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Why we didnít sign EU/ECOWAS trade agreement Ė FG

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IMAGE: Minister of Industry, Trade and Investment, Mr. Olusegun Aganga »





The Federal Government has explained why it did not sign the trade liberalisation agreement being pushed forward by the European Union under the Economic Partnership Agreement with the Economic Community of West African States.

The Minister of Industry, Trade and Investment, Mr. Olusegun Aganga, said the Federal Government’s delegation to the ECOWAS summit led by President Goodluck Jonathan raised 10 objections to what was presented to the country.

Aganga, who spoke in Abuja during a working lunch in honour of the Director-General, United Nations Industrial Development Organisation, Mr. Li Yong, on Sunday, noted that the objections were done in the overall interest of the Nigerian economy.

The minister, whose ministry played a major role in the EPA negotiations, said certain provisions of the agreement, which Nigeria was expected to sign at the ECOWAS Heads of States meeting in Yamoussoukro, Cote D’Ivoire, last week, were not in the overall best interest of the nation’s economy.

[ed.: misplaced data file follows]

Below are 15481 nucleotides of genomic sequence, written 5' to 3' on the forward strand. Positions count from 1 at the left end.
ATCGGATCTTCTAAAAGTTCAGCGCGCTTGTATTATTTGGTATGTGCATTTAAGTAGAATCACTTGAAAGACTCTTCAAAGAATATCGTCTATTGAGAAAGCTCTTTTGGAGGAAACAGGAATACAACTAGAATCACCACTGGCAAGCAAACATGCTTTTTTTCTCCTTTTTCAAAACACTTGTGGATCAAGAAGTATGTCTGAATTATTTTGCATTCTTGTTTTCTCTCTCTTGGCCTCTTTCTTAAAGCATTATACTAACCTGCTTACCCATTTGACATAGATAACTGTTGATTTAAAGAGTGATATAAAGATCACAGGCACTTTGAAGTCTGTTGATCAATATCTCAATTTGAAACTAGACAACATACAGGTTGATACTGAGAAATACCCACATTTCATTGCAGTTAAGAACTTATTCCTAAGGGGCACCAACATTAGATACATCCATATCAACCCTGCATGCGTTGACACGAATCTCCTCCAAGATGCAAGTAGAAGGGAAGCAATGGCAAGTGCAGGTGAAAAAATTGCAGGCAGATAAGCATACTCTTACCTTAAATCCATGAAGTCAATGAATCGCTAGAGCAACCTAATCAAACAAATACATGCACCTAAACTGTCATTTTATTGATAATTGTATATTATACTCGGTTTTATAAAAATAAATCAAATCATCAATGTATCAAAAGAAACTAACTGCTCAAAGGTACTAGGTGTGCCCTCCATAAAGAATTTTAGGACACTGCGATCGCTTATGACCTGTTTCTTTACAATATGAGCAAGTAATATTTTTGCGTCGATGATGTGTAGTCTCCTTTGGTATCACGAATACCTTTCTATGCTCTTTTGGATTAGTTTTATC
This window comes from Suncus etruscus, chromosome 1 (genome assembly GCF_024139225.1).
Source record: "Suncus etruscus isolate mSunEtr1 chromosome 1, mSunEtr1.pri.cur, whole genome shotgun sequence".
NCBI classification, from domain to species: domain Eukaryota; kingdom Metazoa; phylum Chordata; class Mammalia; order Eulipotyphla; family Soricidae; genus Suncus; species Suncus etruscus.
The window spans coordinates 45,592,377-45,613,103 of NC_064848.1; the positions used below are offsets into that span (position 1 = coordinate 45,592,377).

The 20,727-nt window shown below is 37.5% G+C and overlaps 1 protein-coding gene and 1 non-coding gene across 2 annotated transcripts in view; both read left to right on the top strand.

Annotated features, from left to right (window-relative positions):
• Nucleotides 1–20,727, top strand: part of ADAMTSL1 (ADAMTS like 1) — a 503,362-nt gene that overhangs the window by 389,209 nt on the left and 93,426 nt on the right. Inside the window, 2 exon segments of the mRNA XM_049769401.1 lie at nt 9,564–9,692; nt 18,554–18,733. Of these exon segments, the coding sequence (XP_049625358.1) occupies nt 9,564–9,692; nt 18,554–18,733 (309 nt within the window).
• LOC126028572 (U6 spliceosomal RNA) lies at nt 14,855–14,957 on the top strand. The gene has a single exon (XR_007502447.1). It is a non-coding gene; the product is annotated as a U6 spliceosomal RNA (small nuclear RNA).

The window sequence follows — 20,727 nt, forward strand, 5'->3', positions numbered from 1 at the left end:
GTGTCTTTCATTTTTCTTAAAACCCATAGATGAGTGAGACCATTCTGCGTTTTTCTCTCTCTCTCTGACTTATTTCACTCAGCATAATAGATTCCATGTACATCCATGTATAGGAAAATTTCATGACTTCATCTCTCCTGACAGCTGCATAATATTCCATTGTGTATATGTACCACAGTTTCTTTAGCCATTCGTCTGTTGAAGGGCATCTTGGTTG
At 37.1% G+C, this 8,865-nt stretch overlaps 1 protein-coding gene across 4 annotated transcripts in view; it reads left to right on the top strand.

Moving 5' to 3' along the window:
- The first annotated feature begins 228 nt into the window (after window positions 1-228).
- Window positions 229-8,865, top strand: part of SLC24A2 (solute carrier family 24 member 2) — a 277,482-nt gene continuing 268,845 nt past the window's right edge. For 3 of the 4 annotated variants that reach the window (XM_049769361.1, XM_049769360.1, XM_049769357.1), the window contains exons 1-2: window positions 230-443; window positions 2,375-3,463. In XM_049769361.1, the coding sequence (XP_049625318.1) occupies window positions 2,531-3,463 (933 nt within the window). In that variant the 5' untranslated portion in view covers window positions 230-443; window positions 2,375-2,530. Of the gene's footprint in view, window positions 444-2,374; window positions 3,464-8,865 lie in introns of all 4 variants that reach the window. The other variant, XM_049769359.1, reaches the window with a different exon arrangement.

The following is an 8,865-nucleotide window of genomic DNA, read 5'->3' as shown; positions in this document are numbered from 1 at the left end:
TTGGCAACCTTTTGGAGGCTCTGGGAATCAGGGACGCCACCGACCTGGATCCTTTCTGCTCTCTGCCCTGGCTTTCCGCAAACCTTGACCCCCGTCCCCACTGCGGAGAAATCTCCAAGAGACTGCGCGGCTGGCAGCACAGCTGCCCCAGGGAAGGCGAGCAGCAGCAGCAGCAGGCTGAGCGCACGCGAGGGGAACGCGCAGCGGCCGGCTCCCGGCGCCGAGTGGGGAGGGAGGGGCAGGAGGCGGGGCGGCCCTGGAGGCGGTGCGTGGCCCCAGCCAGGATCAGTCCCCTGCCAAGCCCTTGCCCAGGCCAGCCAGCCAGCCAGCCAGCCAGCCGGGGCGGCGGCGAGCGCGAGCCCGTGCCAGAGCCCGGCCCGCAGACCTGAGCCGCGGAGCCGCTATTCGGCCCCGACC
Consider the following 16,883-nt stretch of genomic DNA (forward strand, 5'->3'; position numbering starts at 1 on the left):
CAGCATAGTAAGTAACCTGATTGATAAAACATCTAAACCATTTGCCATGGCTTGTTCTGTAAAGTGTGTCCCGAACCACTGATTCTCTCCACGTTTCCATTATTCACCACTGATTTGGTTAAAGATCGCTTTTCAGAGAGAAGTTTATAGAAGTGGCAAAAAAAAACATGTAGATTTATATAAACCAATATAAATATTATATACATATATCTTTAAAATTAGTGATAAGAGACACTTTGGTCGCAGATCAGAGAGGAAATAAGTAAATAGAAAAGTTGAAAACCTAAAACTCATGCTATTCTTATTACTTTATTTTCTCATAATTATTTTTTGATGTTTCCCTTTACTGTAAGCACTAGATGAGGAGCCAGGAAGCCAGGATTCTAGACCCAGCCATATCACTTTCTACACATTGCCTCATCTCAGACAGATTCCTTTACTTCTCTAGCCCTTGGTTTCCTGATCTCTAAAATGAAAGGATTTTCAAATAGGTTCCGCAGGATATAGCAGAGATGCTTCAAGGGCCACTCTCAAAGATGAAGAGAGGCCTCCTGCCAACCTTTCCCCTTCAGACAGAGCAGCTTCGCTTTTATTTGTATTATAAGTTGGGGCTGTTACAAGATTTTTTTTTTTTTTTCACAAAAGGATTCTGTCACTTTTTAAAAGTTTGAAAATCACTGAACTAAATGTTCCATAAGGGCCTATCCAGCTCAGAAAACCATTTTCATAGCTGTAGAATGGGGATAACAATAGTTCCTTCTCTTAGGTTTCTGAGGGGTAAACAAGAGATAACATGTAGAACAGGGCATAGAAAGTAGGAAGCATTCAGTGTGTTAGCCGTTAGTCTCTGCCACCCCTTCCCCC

Under the EPA, the European Union will immediately offer the 15-member ECOWAS and non-member state, Mauritania, full access to its markets.

In return, ECOWAS will gradually open up 75 per cent of its markets, with its 300 million consumers, to Europe over a 20-year period.

The technical negotiations were wrapped up last month with the European Union, which offered a €6.5bn (about $8.94bn) package over the next five years to help ECOWAS to cushion the effects and costs of integrating into the global economy.

The ECOWAS countries that are expected to participate in the agreement are Cape Verde, Gambia, Ghana, Liberia, Mali, Nigeria, Sierra Leone, Benin, Burkina Faso, Ivory Coast, Guinea, Guinea-Bissau, Senegal, Niger and Togo.

Aganga said, “The EPA agreement is not ready for endorsement by the Heads of State and Governments. During the meeting last week, Nigeria raised 10 objections to what was presented to us and the Summit of Heads of State ratified it.

“Consequently, a committee from Nigeria, Cote D’Ivoire, Ghana and Senegal looked at the issues raised by member states, particularly Nigeria, and came up with a proposal. When we went into the meeting, the whole idea was to endorse it; but of course, we had various reservations concerning the agreement based on our model and the feedback we got from our private sectors.”

He added, “One major reservation was that the way the agreement was done, which of course they expected us to sign, would not be in the overall interest of the Nigerian economy over the long term. For instance, in the area of market access, the EU wants us to open our market by 75 per cent over a 20-year period.”

Article Credit: Punch Newspaper

Updated 5 Years ago

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Tags:     European Union     Economic Community of West African States (ECOWAS)     Mr. Li Yong     President Goodluck Jonathan     Mr. Olusegun Aganga